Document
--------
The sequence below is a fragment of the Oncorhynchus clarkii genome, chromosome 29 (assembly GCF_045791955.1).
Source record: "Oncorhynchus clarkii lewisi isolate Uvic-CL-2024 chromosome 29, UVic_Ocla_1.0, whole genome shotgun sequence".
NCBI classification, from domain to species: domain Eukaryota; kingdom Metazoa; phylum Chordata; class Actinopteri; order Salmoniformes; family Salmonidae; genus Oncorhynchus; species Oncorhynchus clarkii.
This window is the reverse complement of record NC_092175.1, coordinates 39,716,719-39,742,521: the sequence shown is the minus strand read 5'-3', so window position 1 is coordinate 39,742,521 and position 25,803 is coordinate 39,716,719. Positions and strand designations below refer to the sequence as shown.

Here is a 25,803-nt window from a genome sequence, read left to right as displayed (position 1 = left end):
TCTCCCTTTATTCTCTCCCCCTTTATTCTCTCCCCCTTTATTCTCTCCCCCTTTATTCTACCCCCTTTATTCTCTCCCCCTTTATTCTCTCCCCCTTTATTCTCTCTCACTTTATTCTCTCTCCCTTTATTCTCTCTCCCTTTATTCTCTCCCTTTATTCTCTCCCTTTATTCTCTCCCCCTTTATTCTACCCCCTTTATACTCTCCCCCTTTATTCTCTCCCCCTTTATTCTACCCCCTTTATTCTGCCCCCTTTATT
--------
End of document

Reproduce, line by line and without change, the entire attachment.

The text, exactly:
The sequence below is a fragment of the Oncorhynchus clarkii genome, chromosome 29 (assembly GCF_045791955.1).
Source record: "Oncorhynchus clarkii lewisi isolate Uvic-CL-2024 chromosome 29, UVic_Ocla_1.0, whole genome shotgun sequence".
NCBI classification, from domain to species: domain Eukaryota; kingdom Metazoa; phylum Chordata; class Actinopteri; order Salmoniformes; family Salmonidae; genus Oncorhynchus; species Oncorhynchus clarkii.
This window is the reverse complement of record NC_092175.1, coordinates 39,716,719-39,742,521: the sequence shown is the minus strand read 5'-3', so window position 1 is coordinate 39,742,521 and position 25,803 is coordinate 39,716,719. Positions and strand designations below refer to the sequence as shown.

Here is a 25,803-nt window from a genome sequence, read left to right as displayed (position 1 = left end):
TCTCCCTTTATTCTCTCCCCCTTTATTCTCTCCCCCTTTATTCTCTCCCCCTTTATTCTACCCCCTTTATTCTCTCCCCCTTTATTCTCTCCCCCTTTATTCTCTCTCACTTTATTCTCTCTCCCTTTATTCTCTCTCCCTTTATTCTCTCCCTTTATTCTCTCCCTTTATTCTCTCCCCCTTTATTCTACCCCCTTTATACTCTCCCCCTTTATTCTCTCCCCCTTTATTCTACCCCCTTTATTCTGCCCCCTTTATT